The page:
Aristotle starts by saying we suppose ourselves to possess knowledge of a thing, rather than accidentally knowing it (sophist). He asserts that we know all events by demonstration: by a syllogism that is a product of scientific knowledge. Assuming this is true, the premises must be true because we can’t know what doesn’t exist, they must be primary or basic truths which is an immediate proposition, they must be indemonstrable because you need a demonstration to know something demonstrable, they must cause the conclusion, and they must be better known and prior to the conclusion. If a syllogism is without these things, it is no demonstration.
Objects nearer to sense are prior and better ...view middle of the document...
All questions are a search for a middle. Aristotle observes that in many cases the nature of the thing and the reason of the fact are identical. He then develops the idea that not everything demonstrable can be defined, and not everything definable can be demonstrated. Definition reveals nature while demonstration reveals the attachment of an attribute
Next Aristotle considers causes.
Men don’t know until they understand ‘why’ (the primary cause). There are four senses of cause: that out of which a thing comes to be, the form of the archetype, the primary source of change, the reason something is done.
Since there are many senses of cause, a thing has many causes. Some things cause each other (in different senses of cause) and one thing can cause contrary things.
There are many modes of causation: there are proper and genus and incidental causes, which are complex or by itself and then all can be spoken as potential or actual. In total there are six various uses. Causes that are actual and particular exist and stop existing simultaneously with their effect. This isn’t always true for potential causes.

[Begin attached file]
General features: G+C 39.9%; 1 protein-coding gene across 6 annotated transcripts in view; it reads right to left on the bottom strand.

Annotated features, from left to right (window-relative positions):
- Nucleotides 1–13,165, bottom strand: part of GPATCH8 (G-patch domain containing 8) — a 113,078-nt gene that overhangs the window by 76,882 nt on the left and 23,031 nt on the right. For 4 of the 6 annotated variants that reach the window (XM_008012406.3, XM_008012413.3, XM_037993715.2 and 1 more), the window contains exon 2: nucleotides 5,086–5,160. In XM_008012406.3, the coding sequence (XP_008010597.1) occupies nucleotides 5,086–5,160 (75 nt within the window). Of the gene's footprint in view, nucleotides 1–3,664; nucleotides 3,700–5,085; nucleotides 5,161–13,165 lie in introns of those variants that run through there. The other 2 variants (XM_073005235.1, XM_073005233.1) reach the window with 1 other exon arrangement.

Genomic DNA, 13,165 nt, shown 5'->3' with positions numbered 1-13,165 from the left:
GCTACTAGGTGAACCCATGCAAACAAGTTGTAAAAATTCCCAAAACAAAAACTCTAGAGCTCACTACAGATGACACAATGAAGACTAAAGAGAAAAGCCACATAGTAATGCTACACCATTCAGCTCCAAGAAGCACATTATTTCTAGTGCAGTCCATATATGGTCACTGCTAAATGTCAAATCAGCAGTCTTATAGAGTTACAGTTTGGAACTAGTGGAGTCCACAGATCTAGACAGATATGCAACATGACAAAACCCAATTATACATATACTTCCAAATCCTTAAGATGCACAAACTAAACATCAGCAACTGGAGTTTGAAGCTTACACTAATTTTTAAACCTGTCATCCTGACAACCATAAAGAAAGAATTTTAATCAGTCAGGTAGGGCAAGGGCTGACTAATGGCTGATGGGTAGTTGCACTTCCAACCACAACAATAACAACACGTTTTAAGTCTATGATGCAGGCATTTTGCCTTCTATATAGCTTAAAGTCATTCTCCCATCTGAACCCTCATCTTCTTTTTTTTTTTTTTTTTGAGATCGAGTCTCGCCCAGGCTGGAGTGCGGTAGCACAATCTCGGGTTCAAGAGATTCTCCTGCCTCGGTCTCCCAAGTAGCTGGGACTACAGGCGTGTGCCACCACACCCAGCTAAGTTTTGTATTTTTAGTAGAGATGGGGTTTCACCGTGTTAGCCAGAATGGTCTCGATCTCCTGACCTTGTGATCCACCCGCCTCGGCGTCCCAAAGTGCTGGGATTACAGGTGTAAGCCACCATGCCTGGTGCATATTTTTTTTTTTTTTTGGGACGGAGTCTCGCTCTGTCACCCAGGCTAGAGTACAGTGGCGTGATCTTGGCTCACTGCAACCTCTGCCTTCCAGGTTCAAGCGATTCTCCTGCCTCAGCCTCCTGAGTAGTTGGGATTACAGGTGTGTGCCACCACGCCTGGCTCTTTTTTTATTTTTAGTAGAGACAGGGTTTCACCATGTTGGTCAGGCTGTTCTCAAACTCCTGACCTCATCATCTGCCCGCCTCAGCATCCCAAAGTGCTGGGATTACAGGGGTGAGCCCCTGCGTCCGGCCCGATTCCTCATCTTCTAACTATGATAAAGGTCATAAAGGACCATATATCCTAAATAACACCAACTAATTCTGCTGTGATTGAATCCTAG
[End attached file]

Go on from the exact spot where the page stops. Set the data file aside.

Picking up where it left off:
To investigate a cause of a thing, seek what’s most precise and the last cause is then the prior.
The number of causes is the number of things under the question why
Why is referred to: in things that don’t involve motion, what initiated the motion, for the sake of what, the case of things coming into being
There are three branches of study: things incapable of motion, things in motion but indestructible, and destructible things. ‘Why’ is answered by referencing matter, its form, and the primary moving cause.
There are two principles hat cause motion in a physical way, the completely unchangeable and the form
Plato’s view on the nature of science centers on his theory of the Forms. Plato’s Forms are similar in some ways to Aristotle’s basic truth, they are the...